Original wood panelling, sweeping stone staircases lined with wrought iron handrails, hugely heavy radiators, ornate archways, and bold brass lights.
The railway influence permeates throughout.
Pause for a moment, close your eyes, and you could be transported to the set of the movie Brief Encounter, where Laura and Alec become embroiled in a torrid love affair after a chance encounter at a train station. Seeing the train pull away melancholically as they gaze wistfully at each other has left many yearning to be wanted as fiercely.
I am certain many love affairs began at The Grand. If only walls could talk.
Old meets new in the hallways with black and white images of York’s iconic streets and buildings. They lead the way to the 1906 bar, named after the year of its inception. It has all the glamour of first-class rail travel, infused with modern luxury. Velvet cushions and light grey lamps are emblazoned with ‘1906’. By the door there is a whiskey library showcasing the best from around the world. Some bottles are emptier than others.
There is a particular scent at the hotel, a comforting mix of not just the vast array of vibrant flowers but of aromas that soothe the soul. It could be the Molten Brown influence, which is dotted throughout.
The bedrooms span two wings. Again, old meets new.
The choice is yours.
In the original building the corridors are spacious, with arched dark wooden doorways and half-moon glass windows. The Edwardian design ensures that every room is very generous in size, with heavy doors, tall ceilings, large windows, and architectural surprises, such as port holes. There are two room numbers, the previous kept as a reminder of its past life.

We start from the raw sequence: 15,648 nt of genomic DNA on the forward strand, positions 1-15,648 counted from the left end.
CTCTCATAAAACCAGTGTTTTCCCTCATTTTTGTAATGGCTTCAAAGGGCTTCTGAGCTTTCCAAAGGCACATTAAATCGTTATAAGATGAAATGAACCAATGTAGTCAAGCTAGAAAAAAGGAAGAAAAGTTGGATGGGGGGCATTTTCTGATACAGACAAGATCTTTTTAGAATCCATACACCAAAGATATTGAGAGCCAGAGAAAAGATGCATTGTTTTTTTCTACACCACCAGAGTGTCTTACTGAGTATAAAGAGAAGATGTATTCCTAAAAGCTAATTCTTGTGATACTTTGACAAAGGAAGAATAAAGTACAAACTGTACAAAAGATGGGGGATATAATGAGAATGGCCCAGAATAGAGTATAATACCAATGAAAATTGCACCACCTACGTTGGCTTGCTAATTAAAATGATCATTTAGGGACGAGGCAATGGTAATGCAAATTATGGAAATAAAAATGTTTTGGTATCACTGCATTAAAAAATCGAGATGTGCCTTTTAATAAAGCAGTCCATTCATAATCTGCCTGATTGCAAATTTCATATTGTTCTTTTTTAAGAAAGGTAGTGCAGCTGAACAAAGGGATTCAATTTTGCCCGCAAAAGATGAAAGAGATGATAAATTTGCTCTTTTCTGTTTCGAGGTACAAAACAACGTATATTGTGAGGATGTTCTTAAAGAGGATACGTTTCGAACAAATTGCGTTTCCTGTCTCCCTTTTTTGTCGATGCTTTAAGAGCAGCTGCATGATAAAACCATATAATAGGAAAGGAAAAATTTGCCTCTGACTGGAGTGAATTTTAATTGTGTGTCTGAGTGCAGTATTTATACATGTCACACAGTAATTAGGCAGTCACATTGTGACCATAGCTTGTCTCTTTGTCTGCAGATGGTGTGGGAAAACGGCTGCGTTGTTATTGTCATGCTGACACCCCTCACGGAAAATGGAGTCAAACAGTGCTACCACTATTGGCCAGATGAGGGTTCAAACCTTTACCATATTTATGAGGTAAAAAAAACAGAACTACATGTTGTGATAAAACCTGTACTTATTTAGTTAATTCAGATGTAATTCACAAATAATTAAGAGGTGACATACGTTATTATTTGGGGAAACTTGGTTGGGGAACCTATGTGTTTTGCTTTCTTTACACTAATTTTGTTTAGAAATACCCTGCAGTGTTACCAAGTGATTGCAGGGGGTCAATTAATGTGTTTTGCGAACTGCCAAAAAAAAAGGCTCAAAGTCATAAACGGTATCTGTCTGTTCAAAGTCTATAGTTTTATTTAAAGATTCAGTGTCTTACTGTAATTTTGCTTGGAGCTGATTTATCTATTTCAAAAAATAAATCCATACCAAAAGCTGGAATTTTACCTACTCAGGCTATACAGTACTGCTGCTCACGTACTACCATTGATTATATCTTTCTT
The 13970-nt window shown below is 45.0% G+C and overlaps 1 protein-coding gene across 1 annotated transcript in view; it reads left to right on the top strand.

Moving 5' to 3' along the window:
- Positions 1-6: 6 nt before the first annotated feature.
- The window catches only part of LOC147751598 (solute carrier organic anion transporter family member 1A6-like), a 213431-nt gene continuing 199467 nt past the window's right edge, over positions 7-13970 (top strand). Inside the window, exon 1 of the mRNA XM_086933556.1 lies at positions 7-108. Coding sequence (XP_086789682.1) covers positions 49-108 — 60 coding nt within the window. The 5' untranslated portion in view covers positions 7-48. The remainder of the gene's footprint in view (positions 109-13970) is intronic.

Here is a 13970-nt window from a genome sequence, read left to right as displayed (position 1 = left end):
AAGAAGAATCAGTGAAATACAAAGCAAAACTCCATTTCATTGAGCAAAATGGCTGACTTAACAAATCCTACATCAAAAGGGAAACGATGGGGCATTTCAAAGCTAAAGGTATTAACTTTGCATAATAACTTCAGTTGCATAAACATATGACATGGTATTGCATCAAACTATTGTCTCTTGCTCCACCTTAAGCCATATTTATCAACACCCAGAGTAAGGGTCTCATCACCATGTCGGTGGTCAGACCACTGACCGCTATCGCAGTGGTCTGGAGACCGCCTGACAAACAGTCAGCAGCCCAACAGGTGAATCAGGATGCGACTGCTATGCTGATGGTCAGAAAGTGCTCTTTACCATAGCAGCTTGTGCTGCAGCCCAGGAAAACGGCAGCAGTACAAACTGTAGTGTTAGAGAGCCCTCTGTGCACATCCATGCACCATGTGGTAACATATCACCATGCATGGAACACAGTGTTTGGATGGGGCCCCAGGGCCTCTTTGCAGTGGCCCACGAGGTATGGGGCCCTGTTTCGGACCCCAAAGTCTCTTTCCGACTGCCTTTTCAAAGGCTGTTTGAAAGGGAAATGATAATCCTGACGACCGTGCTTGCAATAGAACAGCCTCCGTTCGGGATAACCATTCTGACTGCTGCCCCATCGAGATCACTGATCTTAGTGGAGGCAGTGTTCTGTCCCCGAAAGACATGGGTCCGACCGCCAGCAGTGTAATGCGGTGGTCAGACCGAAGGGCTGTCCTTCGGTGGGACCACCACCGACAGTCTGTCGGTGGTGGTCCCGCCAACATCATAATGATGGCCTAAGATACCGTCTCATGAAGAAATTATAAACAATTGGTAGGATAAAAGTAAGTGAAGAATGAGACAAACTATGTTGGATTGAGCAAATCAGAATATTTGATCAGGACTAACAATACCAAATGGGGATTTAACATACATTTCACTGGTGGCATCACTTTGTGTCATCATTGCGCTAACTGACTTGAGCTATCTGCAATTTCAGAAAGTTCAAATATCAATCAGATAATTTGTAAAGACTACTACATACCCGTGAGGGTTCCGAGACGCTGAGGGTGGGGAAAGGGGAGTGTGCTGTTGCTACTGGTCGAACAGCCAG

The new wing opened in 2018. The bedrooms are dressed in navy and light browns. A modern spin on farmhouse chic. Each wing has wall to celling marble bathrooms.
A welcome gift of prosecco can be enjoyed while gazing adoringly at the view of York Minster, one of the world’s most magnificent cathedrals.
The hotel couldn’t be better placed to explore.
Everything is walking distance, just cross the River Ouse and get lost in the streets or ‘gates’ as they are called. One of the best-preserved medieval streets is called the Shambles, it was mentioned in the Doomsday book in 1086 AD. Or venture to Whipmawhopmagate, the shortest street with the longest name.
Breakfast and dinner are served in the Rise Restaurant. Locals also flock to cradle a cocktail on the outside terrace.
Dinner is a feast of local ingredients, such as The Grand Scotch egg or Yorkshire duck breast. You can also book in for afternoon tea, Yorkshire tea blends are a must.
The Grand Spa is in the former vaults. Passing through the protective steel doors you arrive at a deceptively spacious spa area that includes a 14-metre swimming pool, jacuzzi and treatment rooms watched over by Roman statues. Giving a nod to yet another era in York’s history.
Even though the walls were built to keep people out, venture through the bars and along the gates until you reach The Grand.
They will welcome you with open arms.
Again, no permission needed.
For more information visit The Grand, York
To plan your trip visit Visit York